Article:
Organizer Accountability

International Organizer Training

Tagaytay City I have spent a lot of time over the meal breaks talking to my brother and sister organizers in this part of the world about the problem of organizer accountability, partly to make sure I haven’t worn my welcome by creating a controversy and partly to explain the problem clearly across four different languages.

I stepped into this problem it seems, no matter how innocently, asking questions about the structure of the 4 Region Slums Network, and then getting stumped when it turned out that these were marriages of principle and convenience, rather than organic organizational formations with accountability requirements and real power over the staffing. More disturbing to me, a fine organization had been built whose members understood the need to finance and resource the things that they needed to do in order to build the organization, but somehow the critical matter of staff had been left out of that equation, and therefore beholding to other paymasters, which seemed to be the government in actual fact. There are few countries anywhere, especially in this region of the world, where the government is long going to pay for an organization of actions against itself, and it is only a matter of time before even the slowest witted bureaucrat will figure it out.

Even with the fine and courageous organizers of the LOCOA network, “ngo-ism” seems to have set its tentacles hard over time in ways both large and small. There is a history to it obviously, though history is not enough to explain the fundamental dysfunctionality. Part of it goes back to Saul Alinksy and the roots he left untended here. His creation of the Industrial Areas Foundation (IAF) was intended to be — in my view — an incubator of new organizing projects and a way to develop the staff that could be sent into new cities to develop the work. The evolution, regardless of the intention, created a separate solely staff-based agency with a nominal board that in fact and in truth would look and seem exactly like the copy-cat NGO structures that my friends have created in country after country. For a long time — decades in fact — it worked after a fashion because of church support and that of other donors, but now as resources contract, it is hard to avoid some of the larger, and perhaps more uncomfortable, issues, including the separation of resources and accountability.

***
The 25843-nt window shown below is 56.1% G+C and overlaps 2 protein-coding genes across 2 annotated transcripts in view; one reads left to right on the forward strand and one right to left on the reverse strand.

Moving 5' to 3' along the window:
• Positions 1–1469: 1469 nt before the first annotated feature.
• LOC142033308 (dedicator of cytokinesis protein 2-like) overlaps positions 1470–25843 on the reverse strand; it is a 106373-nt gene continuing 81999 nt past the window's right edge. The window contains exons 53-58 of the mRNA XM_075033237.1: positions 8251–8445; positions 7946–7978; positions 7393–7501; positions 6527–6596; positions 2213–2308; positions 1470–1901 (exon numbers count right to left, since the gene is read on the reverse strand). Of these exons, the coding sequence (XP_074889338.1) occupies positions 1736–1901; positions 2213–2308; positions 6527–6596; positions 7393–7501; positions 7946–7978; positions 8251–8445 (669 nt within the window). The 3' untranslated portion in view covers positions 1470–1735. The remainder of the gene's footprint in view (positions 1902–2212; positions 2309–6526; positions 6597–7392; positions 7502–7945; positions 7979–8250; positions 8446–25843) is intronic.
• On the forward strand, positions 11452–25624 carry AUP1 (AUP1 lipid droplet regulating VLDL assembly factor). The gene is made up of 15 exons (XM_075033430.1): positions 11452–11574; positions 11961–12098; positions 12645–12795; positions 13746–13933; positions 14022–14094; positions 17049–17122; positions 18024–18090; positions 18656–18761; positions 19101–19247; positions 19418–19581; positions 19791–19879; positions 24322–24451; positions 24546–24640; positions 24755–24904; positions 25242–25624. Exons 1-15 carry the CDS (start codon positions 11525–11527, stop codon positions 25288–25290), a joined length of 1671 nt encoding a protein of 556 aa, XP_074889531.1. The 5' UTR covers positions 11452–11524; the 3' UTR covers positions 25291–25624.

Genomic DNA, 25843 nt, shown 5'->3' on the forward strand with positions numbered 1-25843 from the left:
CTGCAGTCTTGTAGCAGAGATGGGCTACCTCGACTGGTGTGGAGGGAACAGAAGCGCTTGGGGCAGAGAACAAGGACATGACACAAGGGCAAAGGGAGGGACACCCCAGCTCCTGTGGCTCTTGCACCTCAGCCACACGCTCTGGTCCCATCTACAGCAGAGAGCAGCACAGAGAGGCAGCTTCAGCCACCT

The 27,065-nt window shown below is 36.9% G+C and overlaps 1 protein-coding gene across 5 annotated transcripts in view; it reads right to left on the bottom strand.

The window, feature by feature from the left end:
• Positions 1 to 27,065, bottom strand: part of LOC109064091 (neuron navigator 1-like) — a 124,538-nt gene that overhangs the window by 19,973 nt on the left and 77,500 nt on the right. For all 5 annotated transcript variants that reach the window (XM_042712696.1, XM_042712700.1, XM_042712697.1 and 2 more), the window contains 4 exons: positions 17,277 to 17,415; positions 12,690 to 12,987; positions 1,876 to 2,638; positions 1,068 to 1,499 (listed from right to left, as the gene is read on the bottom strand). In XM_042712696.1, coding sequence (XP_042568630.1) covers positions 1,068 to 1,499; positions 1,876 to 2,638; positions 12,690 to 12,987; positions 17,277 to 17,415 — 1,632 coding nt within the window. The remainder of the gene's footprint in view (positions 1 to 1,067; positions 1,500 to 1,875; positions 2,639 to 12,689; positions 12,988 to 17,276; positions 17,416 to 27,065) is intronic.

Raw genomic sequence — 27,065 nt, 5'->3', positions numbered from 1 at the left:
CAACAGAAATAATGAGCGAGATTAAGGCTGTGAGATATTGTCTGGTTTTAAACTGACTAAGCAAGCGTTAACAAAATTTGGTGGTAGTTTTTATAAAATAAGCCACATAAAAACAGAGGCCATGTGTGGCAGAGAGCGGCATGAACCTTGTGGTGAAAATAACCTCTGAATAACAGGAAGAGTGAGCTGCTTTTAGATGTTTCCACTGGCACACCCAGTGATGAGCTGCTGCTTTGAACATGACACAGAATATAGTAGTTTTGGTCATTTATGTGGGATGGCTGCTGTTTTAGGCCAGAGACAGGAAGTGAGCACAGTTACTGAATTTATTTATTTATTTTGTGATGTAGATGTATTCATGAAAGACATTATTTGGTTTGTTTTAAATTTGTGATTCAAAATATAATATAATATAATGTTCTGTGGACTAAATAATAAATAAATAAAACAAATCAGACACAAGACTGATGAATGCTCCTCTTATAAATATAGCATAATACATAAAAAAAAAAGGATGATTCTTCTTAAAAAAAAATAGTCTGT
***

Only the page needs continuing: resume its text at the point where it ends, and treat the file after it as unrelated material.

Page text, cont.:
The church has also been a model for some of the former clergy, but once again, not a great fit for mass based organizations. For example, the Society of Jesus — Jesuits — may have collected offerings from the parishioners and no doubt were committed to them, to social justice, and to many laudable goals, but the accountability was within the priesthood and the society with some obedience at times to the Pope, but certainly not to the parishioners. The same problem mirrored into community organizations is a difficult proposition which can stifle the future.

The debate within LOCOA that I inadvertently stumbled into was not about the history, since I am all in favor of respecting the history, but about what might be needed over the coming decades and the future. It is hard to believe that the best model is to separate the staff from the peoples’ organization. That is what has evolved, and it will leave the branches withering in separation from the roots.

Korean delegation
Indonesian organizer from UP-Link
one of the delegations from the Philippines